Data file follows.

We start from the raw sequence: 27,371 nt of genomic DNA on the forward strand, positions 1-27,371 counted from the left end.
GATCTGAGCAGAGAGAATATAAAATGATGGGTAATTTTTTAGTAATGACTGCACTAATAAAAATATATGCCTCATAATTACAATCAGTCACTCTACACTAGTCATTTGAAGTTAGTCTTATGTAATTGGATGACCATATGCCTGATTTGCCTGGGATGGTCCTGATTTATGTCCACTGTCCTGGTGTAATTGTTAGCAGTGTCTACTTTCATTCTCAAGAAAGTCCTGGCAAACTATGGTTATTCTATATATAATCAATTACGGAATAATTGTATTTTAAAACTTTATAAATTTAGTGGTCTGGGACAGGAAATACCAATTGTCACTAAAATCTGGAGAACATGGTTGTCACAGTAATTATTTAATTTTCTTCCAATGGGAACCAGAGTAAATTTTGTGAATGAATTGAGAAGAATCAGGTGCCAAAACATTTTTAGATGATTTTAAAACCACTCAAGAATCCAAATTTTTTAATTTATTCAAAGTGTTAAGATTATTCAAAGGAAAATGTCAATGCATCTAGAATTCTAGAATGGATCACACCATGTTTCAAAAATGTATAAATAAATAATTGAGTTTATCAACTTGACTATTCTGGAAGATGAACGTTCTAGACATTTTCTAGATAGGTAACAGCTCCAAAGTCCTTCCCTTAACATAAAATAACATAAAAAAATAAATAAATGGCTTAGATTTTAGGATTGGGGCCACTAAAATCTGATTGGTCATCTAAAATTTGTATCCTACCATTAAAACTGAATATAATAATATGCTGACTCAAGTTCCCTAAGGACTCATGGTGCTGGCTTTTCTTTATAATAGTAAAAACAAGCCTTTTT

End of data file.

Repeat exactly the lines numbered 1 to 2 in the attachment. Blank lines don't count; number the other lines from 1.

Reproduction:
We start from the raw sequence: 27,371 nt of genomic DNA on the forward strand, positions 1-27,371 counted from the left end.
GATCTGAGCAGAGAGAATATAAAATGATGGGTAATTTTTTAGTAATGACTGCACTAATAAAAATATATGCCTCATAATTACAATCAGTCACTCTACACTAGTCATTTGAAGTTAGTCTTATGTAATTGGATGACCATATGCCTGATTTGCCTGGGATGGTCCTGATTTATGTCCACTGTCCTGGTGTAATTGTTAGCAGTGTCTACTTTCATTCTCAAGAAAGTCCTGGCAAACTATGGTTATTCTATATATAATCAATTACGGAATAATTGTATTTTAAAACTTTATAAATTTAGTGGTCTGGGACAGGAAATACCAATTGTCACTAAAATCTGGAGAACATGGTTGTCACAGTAATTATTTAATTTTCTTCCAATGGGAACCAGAGTAAATTTTGTGAATGAATTGAGAAGAATCAGGTGCCAAAACATTTTTAGATGATTTTAAAACCACTCAAGAATCCAAATTTTTTAATTTATTCAAAGTGTTAAGATTATTCAAAGGAAAATGTCAATGCATCTAGAATTCTAGAATGGATCACACCATGTTTCAAAAATGTATAAATAAATAATTGAGTTTATCAACTTGACTATTCTGGAAGATGAACGTTCTAGACATTTTCTAGATAGGTAACAGCTCCAAAGTCCTTCCCTTAACATAAAATAACATAAAAAAATAAATAAATGGCTTAGATTTTAGGATTGGGGCCACTAAAATCTGATTGGTCATCTAAAATTTGTATCCTACCATTAAAACTGAATATAATAATATGCTGACTCAAGTTCCCTAAGGACTCATGGTGCTGGCTTTTCTTTATAATAGTAAAAACAAGCCTTTTT